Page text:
There you go! Now we’re all set to cook Sri Lankan! (Though I appreciate that many of these ingredients may be difficult to find for many people.) More delicious recipes coming next! In fact, I’m going to post a Sri Lankan recipe for a leek and cabbage side dish  with coconut for the January Eating with the Seasons, so stay tuned!



My other posts and recipes on Sri Lankan cooking:

The aroma of curry leaves: Sri Lankan cooking (Introduction)

Varar – Sri Lankan cabbage and leek with coconut

Sri Lankan coconut dhal

Sri Lankan Fish Cutlets


Leave a comment


  1. Some great spice mixes, thanks for sharing! I don’t think I’ll make this month’s event, but hopefully I’ll be back in for February!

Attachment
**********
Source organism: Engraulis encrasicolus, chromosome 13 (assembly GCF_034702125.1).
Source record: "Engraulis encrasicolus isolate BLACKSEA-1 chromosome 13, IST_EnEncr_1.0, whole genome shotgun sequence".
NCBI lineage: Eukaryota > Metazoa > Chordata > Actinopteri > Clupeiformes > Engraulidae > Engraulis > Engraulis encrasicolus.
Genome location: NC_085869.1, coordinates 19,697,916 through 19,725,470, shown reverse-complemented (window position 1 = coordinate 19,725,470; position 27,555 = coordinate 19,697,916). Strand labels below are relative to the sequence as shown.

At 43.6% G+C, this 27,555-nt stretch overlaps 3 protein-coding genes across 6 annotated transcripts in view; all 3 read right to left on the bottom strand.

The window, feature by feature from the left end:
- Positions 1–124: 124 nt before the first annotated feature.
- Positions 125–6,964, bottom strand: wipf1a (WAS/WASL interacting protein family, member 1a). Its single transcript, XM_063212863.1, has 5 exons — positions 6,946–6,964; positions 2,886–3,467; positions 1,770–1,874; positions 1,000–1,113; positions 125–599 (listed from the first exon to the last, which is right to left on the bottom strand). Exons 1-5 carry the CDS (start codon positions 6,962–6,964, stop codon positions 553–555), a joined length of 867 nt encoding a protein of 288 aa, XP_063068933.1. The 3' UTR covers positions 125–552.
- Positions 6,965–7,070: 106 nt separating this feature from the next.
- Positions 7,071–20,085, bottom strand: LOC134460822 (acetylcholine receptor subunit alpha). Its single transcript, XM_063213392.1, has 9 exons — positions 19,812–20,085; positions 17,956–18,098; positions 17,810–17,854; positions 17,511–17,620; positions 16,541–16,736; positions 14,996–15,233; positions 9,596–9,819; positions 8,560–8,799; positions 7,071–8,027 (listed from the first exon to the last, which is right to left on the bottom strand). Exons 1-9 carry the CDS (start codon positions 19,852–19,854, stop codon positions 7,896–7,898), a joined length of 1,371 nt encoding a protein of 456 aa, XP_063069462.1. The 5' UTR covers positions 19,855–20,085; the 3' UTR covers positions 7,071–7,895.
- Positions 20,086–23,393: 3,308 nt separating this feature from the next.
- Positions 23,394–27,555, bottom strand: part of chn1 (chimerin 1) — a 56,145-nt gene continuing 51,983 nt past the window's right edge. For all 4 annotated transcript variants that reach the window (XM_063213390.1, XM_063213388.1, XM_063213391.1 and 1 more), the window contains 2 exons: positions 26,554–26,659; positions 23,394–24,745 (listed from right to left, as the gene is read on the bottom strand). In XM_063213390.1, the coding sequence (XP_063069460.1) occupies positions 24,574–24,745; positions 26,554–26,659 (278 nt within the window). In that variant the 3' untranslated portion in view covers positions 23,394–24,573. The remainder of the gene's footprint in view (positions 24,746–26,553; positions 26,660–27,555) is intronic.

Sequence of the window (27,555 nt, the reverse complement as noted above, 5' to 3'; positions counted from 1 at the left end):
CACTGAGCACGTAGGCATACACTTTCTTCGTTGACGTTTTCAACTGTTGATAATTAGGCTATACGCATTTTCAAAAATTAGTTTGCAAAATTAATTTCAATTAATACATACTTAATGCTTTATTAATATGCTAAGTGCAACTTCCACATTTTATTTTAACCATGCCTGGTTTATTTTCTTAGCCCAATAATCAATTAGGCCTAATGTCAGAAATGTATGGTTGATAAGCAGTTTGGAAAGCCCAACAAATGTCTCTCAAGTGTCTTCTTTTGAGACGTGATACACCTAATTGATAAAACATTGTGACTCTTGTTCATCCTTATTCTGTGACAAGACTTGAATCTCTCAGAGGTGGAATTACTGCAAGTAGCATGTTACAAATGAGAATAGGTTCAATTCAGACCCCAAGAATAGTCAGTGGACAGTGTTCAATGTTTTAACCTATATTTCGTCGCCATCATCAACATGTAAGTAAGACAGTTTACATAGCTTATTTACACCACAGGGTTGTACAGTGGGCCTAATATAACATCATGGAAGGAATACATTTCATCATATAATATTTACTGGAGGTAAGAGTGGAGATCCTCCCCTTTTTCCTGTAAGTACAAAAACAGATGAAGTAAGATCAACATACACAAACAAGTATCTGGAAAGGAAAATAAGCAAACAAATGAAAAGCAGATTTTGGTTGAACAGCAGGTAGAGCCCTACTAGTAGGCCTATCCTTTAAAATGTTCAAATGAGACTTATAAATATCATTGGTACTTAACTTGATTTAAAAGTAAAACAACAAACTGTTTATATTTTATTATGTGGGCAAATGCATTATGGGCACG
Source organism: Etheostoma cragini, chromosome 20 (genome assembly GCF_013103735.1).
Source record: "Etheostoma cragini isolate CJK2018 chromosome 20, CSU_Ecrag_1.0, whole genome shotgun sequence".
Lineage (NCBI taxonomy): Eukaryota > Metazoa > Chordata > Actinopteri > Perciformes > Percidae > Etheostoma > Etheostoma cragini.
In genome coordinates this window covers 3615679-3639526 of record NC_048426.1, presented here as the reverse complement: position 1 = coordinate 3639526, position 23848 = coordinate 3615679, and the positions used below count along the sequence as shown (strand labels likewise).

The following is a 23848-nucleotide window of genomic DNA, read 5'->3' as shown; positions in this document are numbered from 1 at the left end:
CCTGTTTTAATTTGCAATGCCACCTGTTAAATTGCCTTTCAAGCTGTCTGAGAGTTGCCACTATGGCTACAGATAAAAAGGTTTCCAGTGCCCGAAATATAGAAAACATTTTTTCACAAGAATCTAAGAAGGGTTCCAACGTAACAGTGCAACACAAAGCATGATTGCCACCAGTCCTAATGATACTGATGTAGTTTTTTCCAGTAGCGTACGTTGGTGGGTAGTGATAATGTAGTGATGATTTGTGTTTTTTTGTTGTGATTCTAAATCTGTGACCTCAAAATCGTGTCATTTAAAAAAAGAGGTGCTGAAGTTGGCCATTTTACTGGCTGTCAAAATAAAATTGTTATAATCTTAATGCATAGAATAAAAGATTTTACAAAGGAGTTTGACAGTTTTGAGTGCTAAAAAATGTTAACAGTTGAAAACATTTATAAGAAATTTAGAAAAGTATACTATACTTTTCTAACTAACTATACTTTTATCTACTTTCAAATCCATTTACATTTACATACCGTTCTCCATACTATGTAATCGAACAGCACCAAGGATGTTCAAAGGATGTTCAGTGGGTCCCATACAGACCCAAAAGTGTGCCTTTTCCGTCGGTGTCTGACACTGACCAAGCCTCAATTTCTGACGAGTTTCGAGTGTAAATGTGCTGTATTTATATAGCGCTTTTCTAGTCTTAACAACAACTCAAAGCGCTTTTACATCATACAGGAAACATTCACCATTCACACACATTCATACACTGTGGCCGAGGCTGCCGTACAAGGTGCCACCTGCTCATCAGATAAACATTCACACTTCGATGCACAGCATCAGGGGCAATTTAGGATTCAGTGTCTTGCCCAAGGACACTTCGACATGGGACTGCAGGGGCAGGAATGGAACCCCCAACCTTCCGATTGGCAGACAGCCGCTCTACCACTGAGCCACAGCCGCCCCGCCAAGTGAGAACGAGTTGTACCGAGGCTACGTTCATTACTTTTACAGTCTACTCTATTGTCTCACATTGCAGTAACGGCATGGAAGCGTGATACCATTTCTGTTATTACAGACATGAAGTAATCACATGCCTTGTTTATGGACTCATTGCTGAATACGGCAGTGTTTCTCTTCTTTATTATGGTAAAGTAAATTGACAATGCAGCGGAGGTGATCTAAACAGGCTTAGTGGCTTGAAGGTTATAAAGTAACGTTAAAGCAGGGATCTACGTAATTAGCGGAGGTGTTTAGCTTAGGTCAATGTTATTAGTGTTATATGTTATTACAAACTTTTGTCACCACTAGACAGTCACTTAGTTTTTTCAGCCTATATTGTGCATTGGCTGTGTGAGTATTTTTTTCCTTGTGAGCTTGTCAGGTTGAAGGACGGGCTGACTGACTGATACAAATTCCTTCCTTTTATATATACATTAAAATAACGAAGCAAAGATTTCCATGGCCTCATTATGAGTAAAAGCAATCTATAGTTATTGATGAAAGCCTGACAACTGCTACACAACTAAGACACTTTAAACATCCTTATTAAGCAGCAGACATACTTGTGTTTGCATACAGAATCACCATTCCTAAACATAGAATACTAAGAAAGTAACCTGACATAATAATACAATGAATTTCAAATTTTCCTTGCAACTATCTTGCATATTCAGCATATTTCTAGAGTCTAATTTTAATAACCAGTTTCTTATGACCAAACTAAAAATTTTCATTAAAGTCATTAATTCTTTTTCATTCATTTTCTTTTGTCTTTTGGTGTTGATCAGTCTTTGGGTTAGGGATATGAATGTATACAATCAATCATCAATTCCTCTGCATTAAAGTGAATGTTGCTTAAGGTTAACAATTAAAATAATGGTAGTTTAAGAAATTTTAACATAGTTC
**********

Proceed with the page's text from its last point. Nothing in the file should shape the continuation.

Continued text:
2. Super! Za Garam Masala i Rasam Powder imam sve sastojke tako da ću ih uskoro napraviti. 🙂
    Čekam ovaj poriluk jer baš je sezona i plac ga je pun, a meni nije ukusan spremljen kao obično varivo.


  3. SYLVIE, Thanks! I look forward to your entries. Hope you had a good break and happy new year!

    ANDREA, cool! samo vidi sto sam napisala ispod recepta o garam masali. Eno napisala sam post o poriluku. Probaj ga – cak i bez curry leaves, kombinacija okusa je fantasticna.


  4. realfoodlover

     /  25 January, 2009

    I am a fool! Hitherto I have only used sticks of cinnamon and whole cloves for sweet dishes. I have just realised – thanks to reading your recipe for Sri Lankan garam masala – I can use them in savoury dishes. What a revelation – can’t wait to try…

    However grinding them is another matter. I do not have a coffee grounder, only a pestle and mortar. What do you use?